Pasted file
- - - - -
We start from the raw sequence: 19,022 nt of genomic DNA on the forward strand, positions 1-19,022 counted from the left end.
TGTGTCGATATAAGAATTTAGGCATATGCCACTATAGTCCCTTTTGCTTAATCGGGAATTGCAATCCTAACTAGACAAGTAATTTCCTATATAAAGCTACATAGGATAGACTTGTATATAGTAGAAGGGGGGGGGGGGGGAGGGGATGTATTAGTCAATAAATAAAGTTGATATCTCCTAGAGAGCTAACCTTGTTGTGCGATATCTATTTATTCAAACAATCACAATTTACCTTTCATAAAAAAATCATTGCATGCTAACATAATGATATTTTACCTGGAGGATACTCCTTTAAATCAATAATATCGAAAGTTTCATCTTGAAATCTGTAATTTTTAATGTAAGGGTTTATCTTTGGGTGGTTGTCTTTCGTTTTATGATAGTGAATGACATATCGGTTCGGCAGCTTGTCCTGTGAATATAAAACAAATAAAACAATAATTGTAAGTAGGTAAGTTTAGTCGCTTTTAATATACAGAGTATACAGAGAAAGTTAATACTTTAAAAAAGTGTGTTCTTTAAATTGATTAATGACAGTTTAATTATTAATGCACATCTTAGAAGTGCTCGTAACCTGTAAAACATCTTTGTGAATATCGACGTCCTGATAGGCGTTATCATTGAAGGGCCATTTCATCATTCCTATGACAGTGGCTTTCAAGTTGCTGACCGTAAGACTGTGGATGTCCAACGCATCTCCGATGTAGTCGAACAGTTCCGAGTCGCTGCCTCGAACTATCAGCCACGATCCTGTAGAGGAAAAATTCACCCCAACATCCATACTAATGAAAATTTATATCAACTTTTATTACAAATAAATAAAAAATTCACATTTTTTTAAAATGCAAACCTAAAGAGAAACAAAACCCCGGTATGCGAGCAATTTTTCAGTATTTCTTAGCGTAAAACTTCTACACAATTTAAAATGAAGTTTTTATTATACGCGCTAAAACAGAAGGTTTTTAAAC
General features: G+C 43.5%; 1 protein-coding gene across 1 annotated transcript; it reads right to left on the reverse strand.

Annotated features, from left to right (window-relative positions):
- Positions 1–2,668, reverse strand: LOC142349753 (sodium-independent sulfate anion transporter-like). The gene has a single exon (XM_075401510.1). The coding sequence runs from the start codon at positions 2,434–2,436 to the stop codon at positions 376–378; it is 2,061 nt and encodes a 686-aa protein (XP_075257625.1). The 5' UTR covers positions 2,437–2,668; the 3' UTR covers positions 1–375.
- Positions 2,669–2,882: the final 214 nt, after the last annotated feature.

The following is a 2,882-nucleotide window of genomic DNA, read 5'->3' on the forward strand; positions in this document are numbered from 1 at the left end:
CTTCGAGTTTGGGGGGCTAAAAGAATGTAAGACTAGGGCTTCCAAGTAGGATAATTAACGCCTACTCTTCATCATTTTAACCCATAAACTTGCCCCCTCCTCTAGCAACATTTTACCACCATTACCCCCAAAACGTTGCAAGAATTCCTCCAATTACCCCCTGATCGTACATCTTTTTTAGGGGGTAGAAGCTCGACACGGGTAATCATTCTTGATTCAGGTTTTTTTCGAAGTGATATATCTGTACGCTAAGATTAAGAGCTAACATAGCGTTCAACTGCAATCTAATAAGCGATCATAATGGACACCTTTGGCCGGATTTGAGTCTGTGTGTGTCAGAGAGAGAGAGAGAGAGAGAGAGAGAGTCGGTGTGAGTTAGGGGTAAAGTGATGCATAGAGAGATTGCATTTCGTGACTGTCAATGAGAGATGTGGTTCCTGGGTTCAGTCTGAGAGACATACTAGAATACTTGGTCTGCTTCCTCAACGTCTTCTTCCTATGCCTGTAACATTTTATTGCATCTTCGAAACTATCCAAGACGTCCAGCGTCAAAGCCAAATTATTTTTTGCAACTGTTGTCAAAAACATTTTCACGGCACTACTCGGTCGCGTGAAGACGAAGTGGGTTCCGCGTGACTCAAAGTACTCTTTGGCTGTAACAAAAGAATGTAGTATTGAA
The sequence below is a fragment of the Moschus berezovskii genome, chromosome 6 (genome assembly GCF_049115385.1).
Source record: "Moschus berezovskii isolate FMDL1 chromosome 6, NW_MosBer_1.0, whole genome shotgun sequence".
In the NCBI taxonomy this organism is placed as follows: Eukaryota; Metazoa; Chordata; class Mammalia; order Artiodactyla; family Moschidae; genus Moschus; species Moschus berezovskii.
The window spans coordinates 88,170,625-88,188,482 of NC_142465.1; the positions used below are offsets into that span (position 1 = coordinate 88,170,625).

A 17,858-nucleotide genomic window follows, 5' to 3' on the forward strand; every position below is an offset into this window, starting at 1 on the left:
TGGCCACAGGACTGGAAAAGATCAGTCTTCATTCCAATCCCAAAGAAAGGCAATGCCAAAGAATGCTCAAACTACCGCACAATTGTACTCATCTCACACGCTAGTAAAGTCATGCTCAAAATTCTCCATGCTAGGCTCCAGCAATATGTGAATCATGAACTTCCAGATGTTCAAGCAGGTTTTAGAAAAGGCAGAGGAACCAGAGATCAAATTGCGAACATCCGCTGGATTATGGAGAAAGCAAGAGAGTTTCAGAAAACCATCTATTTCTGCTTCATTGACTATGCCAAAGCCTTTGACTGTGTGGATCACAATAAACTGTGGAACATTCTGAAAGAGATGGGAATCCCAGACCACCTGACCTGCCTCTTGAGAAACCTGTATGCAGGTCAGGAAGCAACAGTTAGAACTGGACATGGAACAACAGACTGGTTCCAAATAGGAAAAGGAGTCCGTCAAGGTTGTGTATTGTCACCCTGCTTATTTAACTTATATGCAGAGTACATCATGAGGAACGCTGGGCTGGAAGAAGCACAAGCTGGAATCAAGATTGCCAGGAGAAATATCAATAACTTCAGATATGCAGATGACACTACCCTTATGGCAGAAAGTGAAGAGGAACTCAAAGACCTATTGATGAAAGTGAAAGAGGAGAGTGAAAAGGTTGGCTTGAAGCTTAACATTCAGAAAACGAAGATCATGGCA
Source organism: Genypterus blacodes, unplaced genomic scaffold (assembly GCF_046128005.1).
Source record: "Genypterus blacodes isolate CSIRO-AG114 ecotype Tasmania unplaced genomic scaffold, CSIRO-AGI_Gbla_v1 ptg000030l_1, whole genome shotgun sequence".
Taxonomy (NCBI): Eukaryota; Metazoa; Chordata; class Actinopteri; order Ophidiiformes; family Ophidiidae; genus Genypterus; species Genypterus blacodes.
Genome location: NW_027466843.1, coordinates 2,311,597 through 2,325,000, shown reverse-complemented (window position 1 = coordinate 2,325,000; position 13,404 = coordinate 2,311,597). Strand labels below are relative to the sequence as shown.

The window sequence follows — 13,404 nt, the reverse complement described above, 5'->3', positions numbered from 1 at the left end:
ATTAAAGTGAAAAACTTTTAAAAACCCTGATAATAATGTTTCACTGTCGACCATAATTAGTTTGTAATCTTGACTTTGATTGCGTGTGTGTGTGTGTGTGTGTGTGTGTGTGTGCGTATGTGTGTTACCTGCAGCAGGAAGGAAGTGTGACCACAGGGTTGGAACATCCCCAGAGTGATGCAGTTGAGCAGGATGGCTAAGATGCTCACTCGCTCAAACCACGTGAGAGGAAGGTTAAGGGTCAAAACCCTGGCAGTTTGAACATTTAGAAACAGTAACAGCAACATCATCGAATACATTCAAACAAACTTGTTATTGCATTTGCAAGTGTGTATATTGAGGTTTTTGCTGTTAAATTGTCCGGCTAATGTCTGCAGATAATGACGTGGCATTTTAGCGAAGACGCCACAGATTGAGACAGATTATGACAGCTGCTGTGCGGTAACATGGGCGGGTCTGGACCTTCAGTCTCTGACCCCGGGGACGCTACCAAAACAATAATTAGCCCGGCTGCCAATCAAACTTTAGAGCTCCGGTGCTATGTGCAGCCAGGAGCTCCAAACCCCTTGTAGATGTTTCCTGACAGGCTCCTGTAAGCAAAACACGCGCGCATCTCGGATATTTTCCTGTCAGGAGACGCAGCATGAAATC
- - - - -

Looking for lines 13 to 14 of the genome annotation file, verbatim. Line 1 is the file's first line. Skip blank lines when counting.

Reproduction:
A 17,858-nucleotide genomic window follows, 5' to 3' on the forward strand; every position below is an offset into this window, starting at 1 on the left:
TGGCCACAGGACTGGAAAAGATCAGTCTTCATTCCAATCCCAAAGAAAGGCAATGCCAAAGAATGCTCAAACTACCGCACAATTGTACTCATCTCACACGCTAGTAAAGTCATGCTCAAAATTCTCCATGCTAGGCTCCAGCAATATGTGAATCATGAACTTCCAGATGTTCAAGCAGGTTTTAGAAAAGGCAGAGGAACCAGAGATCAAATTGCGAACATCCGCTGGATTATGGAGAAAGCAAGAGAGTTTCAGAAAACCATCTATTTCTGCTTCATTGACTATGCCAAAGCCTTTGACTGTGTGGATCACAATAAACTGTGGAACATTCTGAAAGAGATGGGAATCCCAGACCACCTGACCTGCCTCTTGAGAAACCTGTATGCAGGTCAGGAAGCAACAGTTAGAACTGGACATGGAACAACAGACTGGTTCCAAATAGGAAAAGGAGTCCGTCAAGGTTGTGTATTGTCACCCTGCTTATTTAACTTATATGCAGAGTACATCATGAGGAACGCTGGGCTGGAAGAAGCACAAGCTGGAATCAAGATTGCCAGGAGAAATATCAATAACTTCAGATATGCAGATGACACTACCCTTATGGCAGAAAGTGAAGAGGAACTCAAAGACCTATTGATGAAAGTGAAAGAGGAGAGTGAAAAGGTTGGCTTGAAGCTTAACATTCAGAAAACGAAGATCATGGCA